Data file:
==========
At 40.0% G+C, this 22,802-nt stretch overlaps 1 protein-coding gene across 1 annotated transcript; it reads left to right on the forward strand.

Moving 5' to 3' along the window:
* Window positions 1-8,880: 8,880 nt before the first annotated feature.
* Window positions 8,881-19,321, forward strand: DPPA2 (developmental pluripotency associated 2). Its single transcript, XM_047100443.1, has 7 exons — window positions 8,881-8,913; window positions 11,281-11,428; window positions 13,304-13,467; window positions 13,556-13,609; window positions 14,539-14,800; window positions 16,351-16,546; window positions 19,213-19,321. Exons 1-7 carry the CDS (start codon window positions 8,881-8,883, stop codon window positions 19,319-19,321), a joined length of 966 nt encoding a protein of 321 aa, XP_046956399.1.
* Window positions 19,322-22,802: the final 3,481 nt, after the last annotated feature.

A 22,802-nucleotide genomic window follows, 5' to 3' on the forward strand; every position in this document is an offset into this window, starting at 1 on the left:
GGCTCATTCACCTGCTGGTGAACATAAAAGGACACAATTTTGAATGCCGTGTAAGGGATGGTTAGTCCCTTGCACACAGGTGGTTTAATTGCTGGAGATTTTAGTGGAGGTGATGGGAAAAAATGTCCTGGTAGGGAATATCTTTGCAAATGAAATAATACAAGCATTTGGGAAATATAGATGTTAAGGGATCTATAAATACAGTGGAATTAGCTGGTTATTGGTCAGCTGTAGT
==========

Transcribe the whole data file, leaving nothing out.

At 40.0% G+C, this 22,802-nt stretch overlaps 1 protein-coding gene across 1 annotated transcript; it reads left to right on the forward strand.

Moving 5' to 3' along the window:
* Window positions 1-8,880: 8,880 nt before the first annotated feature.
* Window positions 8,881-19,321, forward strand: DPPA2 (developmental pluripotency associated 2). Its single transcript, XM_047100443.1, has 7 exons — window positions 8,881-8,913; window positions 11,281-11,428; window positions 13,304-13,467; window positions 13,556-13,609; window positions 14,539-14,800; window positions 16,351-16,546; window positions 19,213-19,321. Exons 1-7 carry the CDS (start codon window positions 8,881-8,883, stop codon window positions 19,319-19,321), a joined length of 966 nt encoding a protein of 321 aa, XP_046956399.1.
* Window positions 19,322-22,802: the final 3,481 nt, after the last annotated feature.

A 22,802-nucleotide genomic window follows, 5' to 3' on the forward strand; every position in this document is an offset into this window, starting at 1 on the left:
GGCTCATTCACCTGCTGGTGAACATAAAAGGACACAATTTTGAATGCCGTGTAAGGGATGGTTAGTCCCTTGCACACAGGTGGTTTAATTGCTGGAGATTTTAGTGGAGGTGATGGGAAAAAATGTCCTGGTAGGGAATATCTTTGCAAATGAAATAATACAAGCATTTGGGAAATATAGATGTTAAGGGATCTATAAATACAGTGGAATTAGCTGGTTATTGGTCAGCTGTAGT